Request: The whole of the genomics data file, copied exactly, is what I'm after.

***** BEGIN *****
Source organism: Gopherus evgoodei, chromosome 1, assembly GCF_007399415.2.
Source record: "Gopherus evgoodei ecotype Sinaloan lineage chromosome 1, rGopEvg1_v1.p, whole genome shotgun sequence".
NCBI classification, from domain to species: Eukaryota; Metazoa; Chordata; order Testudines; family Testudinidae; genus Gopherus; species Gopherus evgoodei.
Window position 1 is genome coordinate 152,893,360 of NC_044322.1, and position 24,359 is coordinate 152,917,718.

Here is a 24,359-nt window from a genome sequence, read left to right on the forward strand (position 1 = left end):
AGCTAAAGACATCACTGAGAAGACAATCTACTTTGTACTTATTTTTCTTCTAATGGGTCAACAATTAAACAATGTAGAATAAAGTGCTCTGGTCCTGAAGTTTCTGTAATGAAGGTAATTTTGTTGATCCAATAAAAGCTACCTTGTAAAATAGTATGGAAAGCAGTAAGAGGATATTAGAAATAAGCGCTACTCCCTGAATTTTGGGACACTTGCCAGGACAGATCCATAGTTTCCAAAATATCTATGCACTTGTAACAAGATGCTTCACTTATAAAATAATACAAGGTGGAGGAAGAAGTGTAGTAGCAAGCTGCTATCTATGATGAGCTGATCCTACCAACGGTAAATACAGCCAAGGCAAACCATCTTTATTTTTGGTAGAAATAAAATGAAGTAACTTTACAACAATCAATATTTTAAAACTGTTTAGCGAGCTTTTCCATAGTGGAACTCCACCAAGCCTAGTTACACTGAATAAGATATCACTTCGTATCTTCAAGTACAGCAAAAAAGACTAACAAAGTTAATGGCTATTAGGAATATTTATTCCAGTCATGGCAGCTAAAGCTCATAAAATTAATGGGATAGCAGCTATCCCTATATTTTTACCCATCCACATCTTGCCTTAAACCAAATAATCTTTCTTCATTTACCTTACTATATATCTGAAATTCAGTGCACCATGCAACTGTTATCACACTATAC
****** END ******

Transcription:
Source organism: Gopherus evgoodei, chromosome 1, assembly GCF_007399415.2.
Source record: "Gopherus evgoodei ecotype Sinaloan lineage chromosome 1, rGopEvg1_v1.p, whole genome shotgun sequence".
NCBI classification, from domain to species: Eukaryota; Metazoa; Chordata; order Testudines; family Testudinidae; genus Gopherus; species Gopherus evgoodei.
Window position 1 is genome coordinate 152,893,360 of NC_044322.1, and position 24,359 is coordinate 152,917,718.

Here is a 24,359-nt window from a genome sequence, read left to right on the forward strand (position 1 = left end):
AGCTAAAGACATCACTGAGAAGACAATCTACTTTGTACTTATTTTTCTTCTAATGGGTCAACAATTAAACAATGTAGAATAAAGTGCTCTGGTCCTGAAGTTTCTGTAATGAAGGTAATTTTGTTGATCCAATAAAAGCTACCTTGTAAAATAGTATGGAAAGCAGTAAGAGGATATTAGAAATAAGCGCTACTCCCTGAATTTTGGGACACTTGCCAGGACAGATCCATAGTTTCCAAAATATCTATGCACTTGTAACAAGATGCTTCACTTATAAAATAATACAAGGTGGAGGAAGAAGTGTAGTAGCAAGCTGCTATCTATGATGAGCTGATCCTACCAACGGTAAATACAGCCAAGGCAAACCATCTTTATTTTTGGTAGAAATAAAATGAAGTAACTTTACAACAATCAATATTTTAAAACTGTTTAGCGAGCTTTTCCATAGTGGAACTCCACCAAGCCTAGTTACACTGAATAAGATATCACTTCGTATCTTCAAGTACAGCAAAAAAGACTAACAAAGTTAATGGCTATTAGGAATATTTATTCCAGTCATGGCAGCTAAAGCTCATAAAATTAATGGGATAGCAGCTATCCCTATATTTTTACCCATCCACATCTTGCCTTAAACCAAATAATCTTTCTTCATTTACCTTACTATATATCTGAAATTCAGTGCACCATGCAACTGTTATCACACTATAC